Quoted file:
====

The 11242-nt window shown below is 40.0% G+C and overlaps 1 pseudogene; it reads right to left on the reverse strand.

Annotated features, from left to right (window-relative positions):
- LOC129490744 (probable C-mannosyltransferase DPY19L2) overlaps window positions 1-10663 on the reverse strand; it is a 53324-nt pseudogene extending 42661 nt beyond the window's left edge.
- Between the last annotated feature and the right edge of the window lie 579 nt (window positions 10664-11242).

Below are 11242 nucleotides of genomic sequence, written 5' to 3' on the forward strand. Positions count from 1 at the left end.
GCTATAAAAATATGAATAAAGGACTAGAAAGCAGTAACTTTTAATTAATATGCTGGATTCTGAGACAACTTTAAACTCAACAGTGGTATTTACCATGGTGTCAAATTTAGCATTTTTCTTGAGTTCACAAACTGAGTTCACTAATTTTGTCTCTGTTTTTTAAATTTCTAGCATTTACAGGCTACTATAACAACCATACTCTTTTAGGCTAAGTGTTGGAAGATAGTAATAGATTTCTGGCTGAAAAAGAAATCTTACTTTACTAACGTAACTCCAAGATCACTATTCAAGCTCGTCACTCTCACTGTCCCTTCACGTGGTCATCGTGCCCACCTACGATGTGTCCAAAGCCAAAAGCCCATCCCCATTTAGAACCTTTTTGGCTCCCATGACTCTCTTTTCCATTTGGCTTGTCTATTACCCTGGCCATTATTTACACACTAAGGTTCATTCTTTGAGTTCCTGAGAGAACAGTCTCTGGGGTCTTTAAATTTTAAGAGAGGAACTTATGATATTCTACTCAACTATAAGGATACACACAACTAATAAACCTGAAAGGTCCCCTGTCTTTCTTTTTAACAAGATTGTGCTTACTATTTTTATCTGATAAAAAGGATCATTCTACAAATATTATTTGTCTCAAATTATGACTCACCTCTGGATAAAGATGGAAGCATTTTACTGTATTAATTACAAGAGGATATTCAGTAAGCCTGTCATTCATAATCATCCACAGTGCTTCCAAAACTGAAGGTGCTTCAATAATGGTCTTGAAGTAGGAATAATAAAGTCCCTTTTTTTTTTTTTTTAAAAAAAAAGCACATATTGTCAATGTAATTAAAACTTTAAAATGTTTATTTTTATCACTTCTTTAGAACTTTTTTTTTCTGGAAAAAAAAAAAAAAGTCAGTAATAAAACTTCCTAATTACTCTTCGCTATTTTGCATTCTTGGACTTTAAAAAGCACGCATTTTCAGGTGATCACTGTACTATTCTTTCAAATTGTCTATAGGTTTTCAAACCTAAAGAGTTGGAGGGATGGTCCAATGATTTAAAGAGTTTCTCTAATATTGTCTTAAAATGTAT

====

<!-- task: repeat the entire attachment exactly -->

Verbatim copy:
The 11242-nt window shown below is 40.0% G+C and overlaps 1 pseudogene; it reads right to left on the reverse strand.

Annotated features, from left to right (window-relative positions):
- LOC129490744 (probable C-mannosyltransferase DPY19L2) overlaps window positions 1-10663 on the reverse strand; it is a 53324-nt pseudogene extending 42661 nt beyond the window's left edge.
- Between the last annotated feature and the right edge of the window lie 579 nt (window positions 10664-11242).

Below are 11242 nucleotides of genomic sequence, written 5' to 3' on the forward strand. Positions count from 1 at the left end.
GCTATAAAAATATGAATAAAGGACTAGAAAGCAGTAACTTTTAATTAATATGCTGGATTCTGAGACAACTTTAAACTCAACAGTGGTATTTACCATGGTGTCAAATTTAGCATTTTTCTTGAGTTCACAAACTGAGTTCACTAATTTTGTCTCTGTTTTTTAAATTTCTAGCATTTACAGGCTACTATAACAACCATACTCTTTTAGGCTAAGTGTTGGAAGATAGTAATAGATTTCTGGCTGAAAAAGAAATCTTACTTTACTAACGTAACTCCAAGATCACTATTCAAGCTCGTCACTCTCACTGTCCCTTCACGTGGTCATCGTGCCCACCTACGATGTGTCCAAAGCCAAAAGCCCATCCCCATTTAGAACCTTTTTGGCTCCCATGACTCTCTTTTCCATTTGGCTTGTCTATTACCCTGGCCATTATTTACACACTAAGGTTCATTCTTTGAGTTCCTGAGAGAACAGTCTCTGGGGTCTTTAAATTTTAAGAGAGGAACTTATGATATTCTACTCAACTATAAGGATACACACAACTAATAAACCTGAAAGGTCCCCTGTCTTTCTTTTTAACAAGATTGTGCTTACTATTTTTATCTGATAAAAAGGATCATTCTACAAATATTATTTGTCTCAAATTATGACTCACCTCTGGATAAAGATGGAAGCATTTTACTGTATTAATTACAAGAGGATATTCAGTAAGCCTGTCATTCATAATCATCCACAGTGCTTCCAAAACTGAAGGTGCTTCAATAATGGTCTTGAAGTAGGAATAATAAAGTCCCTTTTTTTTTTTTTTTAAAAAAAAAGCACATATTGTCAATGTAATTAAAACTTTAAAATGTTTATTTTTATCACTTCTTTAGAACTTTTTTTTTCTGGAAAAAAAAAAAAAAGTCAGTAATAAAACTTCCTAATTACTCTTCGCTATTTTGCATTCTTGGACTTTAAAAAGCACGCATTTTCAGGTGATCACTGTACTATTCTTTCAAATTGTCTATAGGTTTTCAAACCTAAAGAGTTGGAGGGATGGTCCAATGATTTAAAGAGTTTCTCTAATATTGTCTTAAAATGTAT